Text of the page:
“Clean Line bussed in groups of students, offered them a free dinner, dressed them in Clean Line t-shirts and handed out talking points that supported RICL. However, it was clear that the students were ill-informed about the actual purpose and details of the project” said Mauch. “The most disturbing aspect of Clean Line’s stacking of the speaker pool was that many affected landowners who had driven long distances to speak were turned away without a chance to have their voices heard,” she added.

Block GBE believes that Clean Line may be planning a similar scheme in Missouri based on emails and other documents that were divulged by the company during an earlier complaint by Missouri Landowners Alliance regarding Clean Line’s public relations practices.

Group spokesperson Jennifer Gatrel said that the emails revealed that Clean Line had been offering students pizza parties and other “swag” in exchange for gathering signatures on a petition to the PSC supporting Grain Belt Express, and that Clean Line has been planning to bus in college students to the Missouri public hearings for months.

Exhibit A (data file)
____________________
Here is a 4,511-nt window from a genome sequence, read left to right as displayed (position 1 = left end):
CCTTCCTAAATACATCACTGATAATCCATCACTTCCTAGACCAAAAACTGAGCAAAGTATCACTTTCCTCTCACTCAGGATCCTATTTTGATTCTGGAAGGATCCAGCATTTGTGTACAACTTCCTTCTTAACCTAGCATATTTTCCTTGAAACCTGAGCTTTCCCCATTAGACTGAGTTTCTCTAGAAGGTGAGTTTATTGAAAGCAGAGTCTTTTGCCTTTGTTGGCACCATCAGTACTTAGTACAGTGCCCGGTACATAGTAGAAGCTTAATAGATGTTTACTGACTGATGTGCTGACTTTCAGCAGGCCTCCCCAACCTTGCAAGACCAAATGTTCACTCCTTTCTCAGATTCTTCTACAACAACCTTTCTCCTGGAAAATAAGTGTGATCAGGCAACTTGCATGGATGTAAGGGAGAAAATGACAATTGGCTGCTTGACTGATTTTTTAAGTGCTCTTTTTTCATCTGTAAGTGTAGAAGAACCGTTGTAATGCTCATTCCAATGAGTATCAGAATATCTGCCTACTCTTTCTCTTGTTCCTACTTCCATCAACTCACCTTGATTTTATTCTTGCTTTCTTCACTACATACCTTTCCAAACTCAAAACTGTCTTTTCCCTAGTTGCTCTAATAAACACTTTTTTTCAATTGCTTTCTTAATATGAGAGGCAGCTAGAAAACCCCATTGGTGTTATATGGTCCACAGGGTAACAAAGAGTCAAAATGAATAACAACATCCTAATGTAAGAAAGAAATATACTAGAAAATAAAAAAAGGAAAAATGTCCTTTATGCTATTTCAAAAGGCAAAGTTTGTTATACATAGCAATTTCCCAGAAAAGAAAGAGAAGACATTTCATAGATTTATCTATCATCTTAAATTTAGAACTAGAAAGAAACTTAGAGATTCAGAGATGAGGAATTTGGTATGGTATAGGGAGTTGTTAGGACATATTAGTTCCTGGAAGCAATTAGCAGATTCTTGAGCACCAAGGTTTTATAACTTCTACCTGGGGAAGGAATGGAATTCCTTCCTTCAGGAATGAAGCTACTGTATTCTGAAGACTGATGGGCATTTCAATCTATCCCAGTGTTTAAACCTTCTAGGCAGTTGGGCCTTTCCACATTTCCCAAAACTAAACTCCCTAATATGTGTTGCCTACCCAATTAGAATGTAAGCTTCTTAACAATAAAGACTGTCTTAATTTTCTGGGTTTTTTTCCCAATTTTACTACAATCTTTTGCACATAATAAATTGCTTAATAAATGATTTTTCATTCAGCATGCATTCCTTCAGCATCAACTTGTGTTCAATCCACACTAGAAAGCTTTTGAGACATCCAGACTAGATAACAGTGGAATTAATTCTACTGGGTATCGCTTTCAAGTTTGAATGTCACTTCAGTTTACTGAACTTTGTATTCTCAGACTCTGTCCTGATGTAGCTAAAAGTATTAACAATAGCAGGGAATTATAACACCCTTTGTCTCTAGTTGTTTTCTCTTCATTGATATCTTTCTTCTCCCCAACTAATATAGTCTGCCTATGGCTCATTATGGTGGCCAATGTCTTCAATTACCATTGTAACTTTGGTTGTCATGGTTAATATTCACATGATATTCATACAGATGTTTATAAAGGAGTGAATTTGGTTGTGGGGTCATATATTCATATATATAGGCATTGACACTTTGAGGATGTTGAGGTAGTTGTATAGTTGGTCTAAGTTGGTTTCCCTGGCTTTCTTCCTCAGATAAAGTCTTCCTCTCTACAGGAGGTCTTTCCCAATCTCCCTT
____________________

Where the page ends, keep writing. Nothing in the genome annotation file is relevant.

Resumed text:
“This is how the transmission permitting game is played,” said Keryn Newman, a nationally-recognized grassroots consultant who observed Clean Line’s efforts to mute the comments of affected landowners in Illinois last fall. “It’s about an effort to simply out-number and out-shout impacted landowners with large numbers of indifferent individuals acting at company direction while motivated by freebies or promises of a fun party with as many friends as they can bring along,” she added.

Some of Block GBE's major concerns are property rights, property devaluation, health effects, and the impediments to farming posed by the lines. Citizens interested in standing up for Missouri and showing Grain Belt Express how much they care about their communities and property rights can get more information about the public hearings at or by calling 660-232-1280.
An updated copy of the public hearing schedule can be found here.

Copies of the Clean Line emails can be viewed here.